Xiaohua Wu

Date of Award


Degree Type


Degree Name

Doctor of Philosophy (PhD)


Electrical and Computer Engineering


Dr. David R. Conn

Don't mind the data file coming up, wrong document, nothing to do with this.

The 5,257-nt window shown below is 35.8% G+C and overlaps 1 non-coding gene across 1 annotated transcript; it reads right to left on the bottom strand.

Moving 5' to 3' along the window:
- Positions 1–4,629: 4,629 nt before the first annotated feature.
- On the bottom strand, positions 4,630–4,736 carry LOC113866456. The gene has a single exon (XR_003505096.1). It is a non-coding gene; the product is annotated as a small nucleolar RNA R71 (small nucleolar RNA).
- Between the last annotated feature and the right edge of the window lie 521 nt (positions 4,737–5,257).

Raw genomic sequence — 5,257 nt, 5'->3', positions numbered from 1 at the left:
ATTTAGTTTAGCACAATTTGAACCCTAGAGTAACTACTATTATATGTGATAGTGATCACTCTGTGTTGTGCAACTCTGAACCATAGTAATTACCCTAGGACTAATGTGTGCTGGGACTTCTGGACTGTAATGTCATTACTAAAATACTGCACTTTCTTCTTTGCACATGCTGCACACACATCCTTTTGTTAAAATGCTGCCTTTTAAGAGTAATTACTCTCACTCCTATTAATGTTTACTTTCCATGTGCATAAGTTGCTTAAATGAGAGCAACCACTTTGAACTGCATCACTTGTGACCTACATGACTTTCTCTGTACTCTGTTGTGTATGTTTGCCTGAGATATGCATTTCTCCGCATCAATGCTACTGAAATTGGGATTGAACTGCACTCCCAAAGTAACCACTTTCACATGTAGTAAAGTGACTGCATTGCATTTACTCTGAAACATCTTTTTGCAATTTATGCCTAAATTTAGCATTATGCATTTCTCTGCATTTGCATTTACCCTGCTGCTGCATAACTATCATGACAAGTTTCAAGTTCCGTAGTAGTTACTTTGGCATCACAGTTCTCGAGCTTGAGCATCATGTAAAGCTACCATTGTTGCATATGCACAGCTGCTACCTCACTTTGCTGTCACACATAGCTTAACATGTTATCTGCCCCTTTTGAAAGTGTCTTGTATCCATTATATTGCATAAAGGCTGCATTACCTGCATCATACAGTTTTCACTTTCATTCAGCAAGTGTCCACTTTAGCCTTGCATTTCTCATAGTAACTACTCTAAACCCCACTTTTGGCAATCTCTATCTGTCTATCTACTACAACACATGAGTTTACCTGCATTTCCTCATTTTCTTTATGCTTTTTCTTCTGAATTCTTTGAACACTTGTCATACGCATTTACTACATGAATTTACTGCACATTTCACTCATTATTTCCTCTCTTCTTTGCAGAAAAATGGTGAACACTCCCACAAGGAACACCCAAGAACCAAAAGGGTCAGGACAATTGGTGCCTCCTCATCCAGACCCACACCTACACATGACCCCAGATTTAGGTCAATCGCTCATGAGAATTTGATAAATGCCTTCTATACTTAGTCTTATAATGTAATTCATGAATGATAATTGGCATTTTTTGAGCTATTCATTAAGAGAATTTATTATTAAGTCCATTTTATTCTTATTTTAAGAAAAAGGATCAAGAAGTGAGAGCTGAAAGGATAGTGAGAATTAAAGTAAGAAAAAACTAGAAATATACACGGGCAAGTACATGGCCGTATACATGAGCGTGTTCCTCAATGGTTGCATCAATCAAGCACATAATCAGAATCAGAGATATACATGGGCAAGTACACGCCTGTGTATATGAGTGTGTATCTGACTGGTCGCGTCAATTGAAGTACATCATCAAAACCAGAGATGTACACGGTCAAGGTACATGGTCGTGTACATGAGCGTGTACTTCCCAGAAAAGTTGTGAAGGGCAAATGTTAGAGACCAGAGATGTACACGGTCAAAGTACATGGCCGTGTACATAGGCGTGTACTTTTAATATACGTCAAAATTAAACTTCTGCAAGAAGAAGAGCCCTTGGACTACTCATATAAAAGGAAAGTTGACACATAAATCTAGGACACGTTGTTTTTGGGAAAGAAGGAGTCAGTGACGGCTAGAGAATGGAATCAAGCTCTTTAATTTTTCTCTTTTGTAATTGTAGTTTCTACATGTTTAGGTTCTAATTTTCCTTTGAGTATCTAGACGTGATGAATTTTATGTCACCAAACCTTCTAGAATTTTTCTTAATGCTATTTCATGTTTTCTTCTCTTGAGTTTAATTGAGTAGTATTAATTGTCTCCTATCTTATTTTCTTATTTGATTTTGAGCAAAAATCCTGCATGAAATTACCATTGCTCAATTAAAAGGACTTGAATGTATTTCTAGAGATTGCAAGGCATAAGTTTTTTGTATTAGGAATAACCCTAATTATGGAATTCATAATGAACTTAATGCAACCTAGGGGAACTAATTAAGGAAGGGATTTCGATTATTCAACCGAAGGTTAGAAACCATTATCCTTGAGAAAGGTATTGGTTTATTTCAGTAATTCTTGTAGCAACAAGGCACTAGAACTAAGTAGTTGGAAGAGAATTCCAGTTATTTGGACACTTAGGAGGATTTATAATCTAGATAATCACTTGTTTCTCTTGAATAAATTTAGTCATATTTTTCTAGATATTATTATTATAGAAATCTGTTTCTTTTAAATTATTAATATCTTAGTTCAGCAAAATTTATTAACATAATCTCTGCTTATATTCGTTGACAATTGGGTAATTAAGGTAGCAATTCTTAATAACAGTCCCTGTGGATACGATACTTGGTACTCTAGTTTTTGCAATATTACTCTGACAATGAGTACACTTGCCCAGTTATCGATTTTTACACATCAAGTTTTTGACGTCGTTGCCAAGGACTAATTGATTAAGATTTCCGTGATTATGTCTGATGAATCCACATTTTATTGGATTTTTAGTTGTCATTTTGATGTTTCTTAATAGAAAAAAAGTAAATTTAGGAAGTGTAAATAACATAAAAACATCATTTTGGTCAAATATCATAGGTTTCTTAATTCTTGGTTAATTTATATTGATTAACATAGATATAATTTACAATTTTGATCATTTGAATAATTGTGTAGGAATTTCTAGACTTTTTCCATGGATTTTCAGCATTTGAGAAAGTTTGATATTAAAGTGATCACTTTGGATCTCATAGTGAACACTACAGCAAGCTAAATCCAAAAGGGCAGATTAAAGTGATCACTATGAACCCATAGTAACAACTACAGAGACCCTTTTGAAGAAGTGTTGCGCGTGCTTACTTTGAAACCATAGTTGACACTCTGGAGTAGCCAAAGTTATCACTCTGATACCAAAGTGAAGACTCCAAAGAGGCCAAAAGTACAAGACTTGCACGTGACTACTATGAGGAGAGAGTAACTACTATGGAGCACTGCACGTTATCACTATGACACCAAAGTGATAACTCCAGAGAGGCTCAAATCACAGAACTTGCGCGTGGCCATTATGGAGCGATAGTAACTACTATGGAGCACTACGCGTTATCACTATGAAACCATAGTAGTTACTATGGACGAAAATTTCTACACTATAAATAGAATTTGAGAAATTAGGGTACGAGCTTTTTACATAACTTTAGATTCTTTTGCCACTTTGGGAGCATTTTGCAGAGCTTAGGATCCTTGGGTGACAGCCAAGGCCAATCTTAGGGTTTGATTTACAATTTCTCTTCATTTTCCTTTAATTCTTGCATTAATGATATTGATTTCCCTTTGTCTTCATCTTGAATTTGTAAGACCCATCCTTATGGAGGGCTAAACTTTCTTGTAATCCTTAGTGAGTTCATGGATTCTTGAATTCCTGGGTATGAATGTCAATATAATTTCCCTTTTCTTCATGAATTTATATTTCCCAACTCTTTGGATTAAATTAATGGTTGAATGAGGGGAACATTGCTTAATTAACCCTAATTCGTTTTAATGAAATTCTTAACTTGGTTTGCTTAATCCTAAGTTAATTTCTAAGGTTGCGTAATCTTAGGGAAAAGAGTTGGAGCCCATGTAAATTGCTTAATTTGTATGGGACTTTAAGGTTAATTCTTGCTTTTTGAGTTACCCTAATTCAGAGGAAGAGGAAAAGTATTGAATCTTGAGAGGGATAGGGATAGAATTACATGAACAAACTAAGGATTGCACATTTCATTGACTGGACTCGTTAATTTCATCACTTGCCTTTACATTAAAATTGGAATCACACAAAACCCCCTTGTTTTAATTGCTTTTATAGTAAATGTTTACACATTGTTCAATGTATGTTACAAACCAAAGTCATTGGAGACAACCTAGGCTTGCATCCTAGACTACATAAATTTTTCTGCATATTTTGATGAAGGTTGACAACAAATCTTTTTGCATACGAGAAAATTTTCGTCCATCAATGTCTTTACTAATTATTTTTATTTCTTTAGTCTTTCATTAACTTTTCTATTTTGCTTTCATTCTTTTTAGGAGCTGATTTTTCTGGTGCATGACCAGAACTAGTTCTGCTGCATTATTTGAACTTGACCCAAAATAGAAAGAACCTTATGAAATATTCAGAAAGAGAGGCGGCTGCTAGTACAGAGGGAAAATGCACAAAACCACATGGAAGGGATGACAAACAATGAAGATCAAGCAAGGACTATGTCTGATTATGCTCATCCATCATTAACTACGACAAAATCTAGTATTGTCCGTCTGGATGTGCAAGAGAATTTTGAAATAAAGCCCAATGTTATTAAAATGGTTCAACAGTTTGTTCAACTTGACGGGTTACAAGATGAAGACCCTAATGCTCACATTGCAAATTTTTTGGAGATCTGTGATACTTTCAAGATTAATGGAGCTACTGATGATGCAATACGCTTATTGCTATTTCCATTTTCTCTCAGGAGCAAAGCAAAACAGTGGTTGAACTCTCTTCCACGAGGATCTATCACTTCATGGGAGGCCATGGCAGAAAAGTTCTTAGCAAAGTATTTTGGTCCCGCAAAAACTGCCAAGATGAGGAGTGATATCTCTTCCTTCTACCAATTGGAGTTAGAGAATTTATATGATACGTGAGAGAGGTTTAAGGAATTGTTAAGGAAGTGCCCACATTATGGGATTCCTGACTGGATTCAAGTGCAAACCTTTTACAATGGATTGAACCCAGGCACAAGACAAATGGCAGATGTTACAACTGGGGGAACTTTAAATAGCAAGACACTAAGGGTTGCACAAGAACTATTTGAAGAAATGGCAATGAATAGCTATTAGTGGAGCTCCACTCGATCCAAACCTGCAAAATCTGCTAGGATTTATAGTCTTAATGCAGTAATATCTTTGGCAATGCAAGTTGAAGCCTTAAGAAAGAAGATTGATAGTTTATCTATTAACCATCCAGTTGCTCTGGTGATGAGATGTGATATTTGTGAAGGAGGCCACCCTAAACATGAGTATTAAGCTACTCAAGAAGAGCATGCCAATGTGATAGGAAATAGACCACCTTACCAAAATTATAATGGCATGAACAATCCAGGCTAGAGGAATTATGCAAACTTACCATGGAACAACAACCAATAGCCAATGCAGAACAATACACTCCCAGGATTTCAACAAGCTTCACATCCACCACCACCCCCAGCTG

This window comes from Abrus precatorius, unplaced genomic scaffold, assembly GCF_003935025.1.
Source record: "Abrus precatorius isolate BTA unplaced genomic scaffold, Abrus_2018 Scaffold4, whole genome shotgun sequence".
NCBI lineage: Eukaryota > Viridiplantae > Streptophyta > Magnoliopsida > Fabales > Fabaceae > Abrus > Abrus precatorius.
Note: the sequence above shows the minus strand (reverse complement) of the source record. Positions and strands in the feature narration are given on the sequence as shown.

Electro-optic (E-O) sampling is capable of measuring internal node response of microwave and high speed devices and circuits with minimal invasiveness up to terahertz frequency range or in the picosecond domain. Unfortunately, the accuracy of E-O sampling is still not comparable to a conventional network analyzer due to lack of a generl calibration technique. Therefore, a general and systematic calibration technique is demanded for quantitative measurement using E-O sampling. In this thesis, a full wave time domain field analysis technique, called the Finite-Difference Time-Domain (FD-TD) method, has been applied to the external E-O sampling problem. Using this theoretical simulation model, field disturbances in external E-O sampling have been investigated, calibration method of external E-O sampling developed and the optimum probing design techniques suggested. Field disturbances, (i.e. invasiveness and distortion) in external E-O sampling have been examined quantitatively, for the first time, by means of field and wave simulation. The results suggest that probes introduce little invasiveness if they are removed from contact by a finite distance which depends on dimensions of the device being tested. The sampled signal distortion introduces considerable error at high frequencies or when sub-picosecond pulses are involved. The FD-TD method has been successfully, applied, for the first time, to external E-O sampling problem and combined with electro-optic tensor to yield electro-optic response in E-O sampling. The probe transfer function has been then derived to characterize probe specifications. It provides a practical means to quantitatively investigate the operational frequency limit of any given probe. A field based calibration technique has been developed to de-embed both invasiveness and distortion using the full wave field modeling and the probe transfer function which can be found by field simulation or measurement results. It has been found that each specific robe has an intrinsic transfer function primarily determined by probe dimensions and space between the probe face and the device being tested. The impact of different probe materials, different sampling beam positions, and different probe dimensions with respect to the device being tested (i.e. the electric field orientation) has been systematically evaluated for the first time. The results provide necessary information for engineers to properly design probes and system set-up in order to achieve optimum E-O sampling results. It has been shown that LiTaO₃ probes are favored over GaAs when the sensitivity is the major concern. In contrast, GaAs probes are preferred when the accuracy in high frequencies up to several hundred gigahertz is of primary interest. In addition, sampling near the leading edge of probes is preferred in external E-O sampling to minimize the distortion induced in the measured results. The research conducted in this thesis can be straightforwardly extended to direct and hybrid E-O sampling problems. Further research and development will lead this field based calibration technique in E-O sampling to more general devices such as microwaves monolithic circuits (MMICs).

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